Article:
In February, the owners of Durham restaurant COPA spearheaded a weekly “small plates crawl” in the downtown district, rallying about a dozen other restaurants to join them in offering crawl-exclusive menu items—a cup of chili, say, or a plate of pork croquetas—on Thursday nights. 

The crawl, which launched shortly after the peak of the omicron variant surge, was intended to boost business traffic for downtown restaurants, all of whom had suffered severe financial losses due to the pandemic.

While the initiative was successful for a few months, by mid-summer, it had mostly fizzled out. Faced with thousands of dollars—and in some cases, over one million dollars—in debt, restaurant owners found themselves wondering if bustling foot traffic would ever return to downtown Durham.

Now, finally, they think they might have a solution—but they’re going to need the city’s help to see it through.

At the Durham city council’s work session yesterday, nearly 20 small business owners voiced their support for a new downtown “social district” that would allow people to drink alcoholic beverages—sold by local purveyors in labeled plastic to-go cups—while they walk or shop in a designated area.

Among the speakers was Roberto Copa Matos, chef and co-owner of COPA.

“Compared to 2019, COPA has seen its income reduced by half, and our debt has increased significantly in the past three years,” Matos said, adding that COPA lost more than $10,000 in revenue last month. “I support the social district initiative as an answer to many of the problems that small businesses are facing today.”

Social districts have been legal in North Carolina since 2021, when state legislators passed a bill that modernized some of the state’s archaic liquor laws. Since then, a number of social districts have popped up in cities and towns around the state, including Raleigh, which implemented its own downtown “sip-and-stroll” zone in August. 

At the work session, Durham restaurant owners said that a social district would not only help them to recover pandemic-era losses in the short-term, but also serve as a solution to a more permanent issue: the absence of employee-driven traffic.

“We see a little bit of trickling in through the lunchtime hours on weekdays, but it very quickly tapers off,” said Durham Food Hall owner Adair Mueller. “There are no happy hours, no after-work drinks happening.”

By giving people a reason to spend more time downtown, a social district would help fill the void left by the massive shift to remote working, Mueller said.

A handful of non-restaurant business owners also offered their support, telling the council that a social district would attract more customers to their gift shops, art galleries, and fitness centers.

After the public comment session, a spokesperson from the Parks and Recreation Department laid out the nuts and bolts of the proposed district, which he dubbed “The Bullpen.”

The district would include all of downtown Durham, with clear signage that indicates where boundaries begin and end. Restaurants and bars would be able to decide the extent of their participation—if they want to sell their own to-go drinks but don’t want customers to bring in outside beverages from other businesses in the district, that’s fine—and non-food businesses would also be able to dictate whether customers can bring alcoholic drinks into their buildings.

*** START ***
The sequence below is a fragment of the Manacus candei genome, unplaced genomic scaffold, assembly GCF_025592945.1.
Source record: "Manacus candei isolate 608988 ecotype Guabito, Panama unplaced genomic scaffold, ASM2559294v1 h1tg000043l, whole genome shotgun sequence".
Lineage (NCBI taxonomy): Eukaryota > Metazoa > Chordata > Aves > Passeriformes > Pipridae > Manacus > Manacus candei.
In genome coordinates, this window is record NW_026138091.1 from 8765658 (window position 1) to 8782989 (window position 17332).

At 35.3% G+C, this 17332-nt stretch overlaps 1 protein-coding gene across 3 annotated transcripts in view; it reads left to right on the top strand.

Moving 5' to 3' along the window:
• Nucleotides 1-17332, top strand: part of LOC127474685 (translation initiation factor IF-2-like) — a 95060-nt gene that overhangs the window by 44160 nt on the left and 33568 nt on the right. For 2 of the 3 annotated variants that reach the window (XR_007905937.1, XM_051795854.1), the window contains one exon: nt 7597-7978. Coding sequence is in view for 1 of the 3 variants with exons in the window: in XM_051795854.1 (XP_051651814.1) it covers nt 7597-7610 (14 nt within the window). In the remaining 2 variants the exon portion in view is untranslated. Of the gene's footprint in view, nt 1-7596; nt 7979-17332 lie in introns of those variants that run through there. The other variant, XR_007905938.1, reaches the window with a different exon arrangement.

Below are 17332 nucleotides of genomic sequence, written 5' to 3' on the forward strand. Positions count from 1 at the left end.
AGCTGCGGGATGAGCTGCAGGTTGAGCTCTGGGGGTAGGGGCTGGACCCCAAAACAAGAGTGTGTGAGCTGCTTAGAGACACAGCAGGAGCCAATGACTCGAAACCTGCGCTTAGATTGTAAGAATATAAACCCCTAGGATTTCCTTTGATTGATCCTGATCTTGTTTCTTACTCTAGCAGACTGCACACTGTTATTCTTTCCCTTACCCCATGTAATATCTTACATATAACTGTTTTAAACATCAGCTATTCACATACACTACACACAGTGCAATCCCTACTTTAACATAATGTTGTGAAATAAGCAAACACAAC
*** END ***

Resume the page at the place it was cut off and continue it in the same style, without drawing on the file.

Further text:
If owners opt-in, their windows will be marked with stickers.

Council members were largely enthusiastic about the idea of a social district—it would align with Durham’s vibrant, community-centered culture and strengthen the local economy, they said—though they did share a few concerns.

“The district itself is problematic to me because it’s limited to just downtown, so only downtown [businesses] benefit,” said council member DeDreana Freeman. “That’s been an issue over and over again for folks who’ve been in business in [other areas of] our city.”

Cities are allowed to have more than one district, so this imbalance could potentially be addressed in the future. Council member Mark Anthony Middleton agreed that neighborhoods should be given the option to implement their own social districts, but said that “cities have different flavors in different areas.”

“I think folks want to come to Hayti to reflect on the majesty of our past and our economic achievements, moreso than walk down Fayetteville Street with drinks in their hand,” Middleton said.

Council member Jillian Johnson noted that the district will cause disparities in the way open container laws are enforced across the city, and said she wants to avoid “creating two Durhams, where there’s this area of downtown where everyone can walk around and drink freely, but if you’re poor and you’re Black and you’re in East Durham and you’ve got an open container, then the police are gonna come for you.”

Durham police chief Patrice Andrews said this shouldn’t be an issue. 

Durham police officers only enforce open container laws when there is also “some kind of event that occurs that would spark a 911 call,” Andrews said, “and most of the time, the response is, ‘You’re gonna have to move along’ or ‘Can we find a ride for you’ or ‘You’re gonna have to leave the establishment,’ rather than citing for any open container violations.”

Based on the widespread support shown by council members, the proposal will likely be approved at the council’s next meeting on October 17, with the downtown district going into effect on December 1.

If all goes according to plan, Durhamites will do their holiday shopping on the streets of downtown this year, warm cups of boozy hot chocolate in hand.

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